The fact that the SEC has issued yet another threatening public statement is worrisome. They may just be warning investors this time, but what about next time? What happens when the next digital assets fraud inevitably manifests itself? Eventually, one of these memorandums might involve asset forfeiture, exchange suspension (Japan scenario) or outright bans—nobody knows. If it’s happening in places like Japan and South Korea, it can certainly happen here.

Author’s Take

In a game of chicken against the regulators, I’ll take a pass. While they may not be able to prevent crypto trading outright (especially on emerging peer-to-peer platforms), they control the gateways which make crypto usable. It’s one thing to trade cryptocurrency, but it’s quite another to withdraw it and be able to spend it in the real economy.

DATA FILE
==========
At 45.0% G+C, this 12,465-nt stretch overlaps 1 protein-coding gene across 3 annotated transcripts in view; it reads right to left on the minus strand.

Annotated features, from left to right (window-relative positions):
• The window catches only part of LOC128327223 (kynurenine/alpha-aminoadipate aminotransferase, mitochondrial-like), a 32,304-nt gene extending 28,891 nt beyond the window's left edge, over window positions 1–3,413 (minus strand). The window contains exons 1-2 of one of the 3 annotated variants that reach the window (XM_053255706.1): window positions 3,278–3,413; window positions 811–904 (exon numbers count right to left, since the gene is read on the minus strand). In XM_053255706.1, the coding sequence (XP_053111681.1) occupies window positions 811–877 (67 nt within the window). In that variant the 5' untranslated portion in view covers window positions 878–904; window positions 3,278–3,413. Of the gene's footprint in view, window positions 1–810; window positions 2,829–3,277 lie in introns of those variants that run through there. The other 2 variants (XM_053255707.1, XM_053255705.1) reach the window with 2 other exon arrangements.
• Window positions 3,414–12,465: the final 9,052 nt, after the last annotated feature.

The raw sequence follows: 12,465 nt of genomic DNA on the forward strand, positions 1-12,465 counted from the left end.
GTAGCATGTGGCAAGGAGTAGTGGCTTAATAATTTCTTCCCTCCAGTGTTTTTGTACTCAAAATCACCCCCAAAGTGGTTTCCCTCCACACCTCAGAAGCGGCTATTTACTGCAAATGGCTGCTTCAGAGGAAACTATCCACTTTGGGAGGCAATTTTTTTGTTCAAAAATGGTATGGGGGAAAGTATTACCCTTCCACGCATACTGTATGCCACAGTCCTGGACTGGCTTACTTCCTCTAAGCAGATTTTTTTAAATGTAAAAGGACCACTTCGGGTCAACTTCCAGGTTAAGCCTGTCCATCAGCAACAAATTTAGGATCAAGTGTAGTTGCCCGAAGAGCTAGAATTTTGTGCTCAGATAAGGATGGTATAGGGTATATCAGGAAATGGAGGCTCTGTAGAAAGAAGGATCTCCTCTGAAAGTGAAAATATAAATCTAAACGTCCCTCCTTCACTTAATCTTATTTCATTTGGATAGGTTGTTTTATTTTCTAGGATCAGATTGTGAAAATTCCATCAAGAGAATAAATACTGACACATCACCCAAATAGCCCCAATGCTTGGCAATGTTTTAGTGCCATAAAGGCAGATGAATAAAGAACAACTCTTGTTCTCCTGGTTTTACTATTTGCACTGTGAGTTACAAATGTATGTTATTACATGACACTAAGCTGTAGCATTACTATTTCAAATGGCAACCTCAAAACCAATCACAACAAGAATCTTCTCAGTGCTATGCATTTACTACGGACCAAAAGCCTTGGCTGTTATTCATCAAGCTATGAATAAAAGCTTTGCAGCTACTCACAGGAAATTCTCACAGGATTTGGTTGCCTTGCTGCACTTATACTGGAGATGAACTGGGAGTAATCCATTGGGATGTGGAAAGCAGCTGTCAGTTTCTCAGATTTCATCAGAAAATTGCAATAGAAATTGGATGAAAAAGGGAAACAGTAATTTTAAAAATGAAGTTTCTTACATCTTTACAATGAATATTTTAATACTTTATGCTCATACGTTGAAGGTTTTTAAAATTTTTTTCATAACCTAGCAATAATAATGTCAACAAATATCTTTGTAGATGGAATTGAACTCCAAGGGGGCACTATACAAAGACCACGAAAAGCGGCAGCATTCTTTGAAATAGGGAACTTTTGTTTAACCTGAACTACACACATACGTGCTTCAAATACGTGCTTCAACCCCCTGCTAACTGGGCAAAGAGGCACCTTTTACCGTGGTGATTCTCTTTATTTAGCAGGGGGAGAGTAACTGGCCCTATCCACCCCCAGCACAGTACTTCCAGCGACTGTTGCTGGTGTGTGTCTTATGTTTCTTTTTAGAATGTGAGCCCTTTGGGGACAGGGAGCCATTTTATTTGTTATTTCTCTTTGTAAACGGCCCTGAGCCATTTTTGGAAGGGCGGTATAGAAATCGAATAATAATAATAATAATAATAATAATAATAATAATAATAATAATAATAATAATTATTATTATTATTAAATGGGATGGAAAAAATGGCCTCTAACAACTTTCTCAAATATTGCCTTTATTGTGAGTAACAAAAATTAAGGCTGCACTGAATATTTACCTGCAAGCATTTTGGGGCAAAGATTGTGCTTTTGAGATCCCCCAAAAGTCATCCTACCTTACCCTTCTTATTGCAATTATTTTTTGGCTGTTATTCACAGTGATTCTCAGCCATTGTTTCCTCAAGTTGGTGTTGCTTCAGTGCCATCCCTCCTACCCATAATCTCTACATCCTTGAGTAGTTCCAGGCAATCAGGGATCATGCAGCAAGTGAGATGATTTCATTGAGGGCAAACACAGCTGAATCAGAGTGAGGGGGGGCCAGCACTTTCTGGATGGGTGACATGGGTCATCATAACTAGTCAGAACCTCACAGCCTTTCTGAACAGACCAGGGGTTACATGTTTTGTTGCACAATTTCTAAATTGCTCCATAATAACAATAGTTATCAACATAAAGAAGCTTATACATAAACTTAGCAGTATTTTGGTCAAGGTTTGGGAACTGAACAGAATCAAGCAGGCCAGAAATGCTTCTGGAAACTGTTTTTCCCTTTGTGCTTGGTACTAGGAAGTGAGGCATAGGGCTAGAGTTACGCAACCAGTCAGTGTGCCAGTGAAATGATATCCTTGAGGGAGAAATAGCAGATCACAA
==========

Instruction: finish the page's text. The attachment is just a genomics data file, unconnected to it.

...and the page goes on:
Until this dark overhang clears, predicting the market is an exceedingly difficult thing to do. Prices will be subject to the whims of an extraordinary volatile news cycle. And right now, that mostly points down.

Waiting for further sector visibility doesn’t seem like such a bad idea.

Benjamin A. Smith

Benjamin A. Smith

Ben is a research analyst and capital markets professional with nearly 20 years of experience. His areas of expertise are broad-based, and include extensive knowledge of macro economics, stock/derivative trading, commodity complexes, cryptocurrencies and technical/quant analysis. He also maintains an particular affinity for U.S. politics and the macro-regulatory environment facing...
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bsmith@midasletter.com |

Midas Letter is provided as a source of information only, and is in no way to be construed as investment advice. James West, the author and publisher of the Midas Letter, is not authorized to provide investor advice, and provides this information only to readers who are interested in knowing what he is investing in and how he reaches such decisions.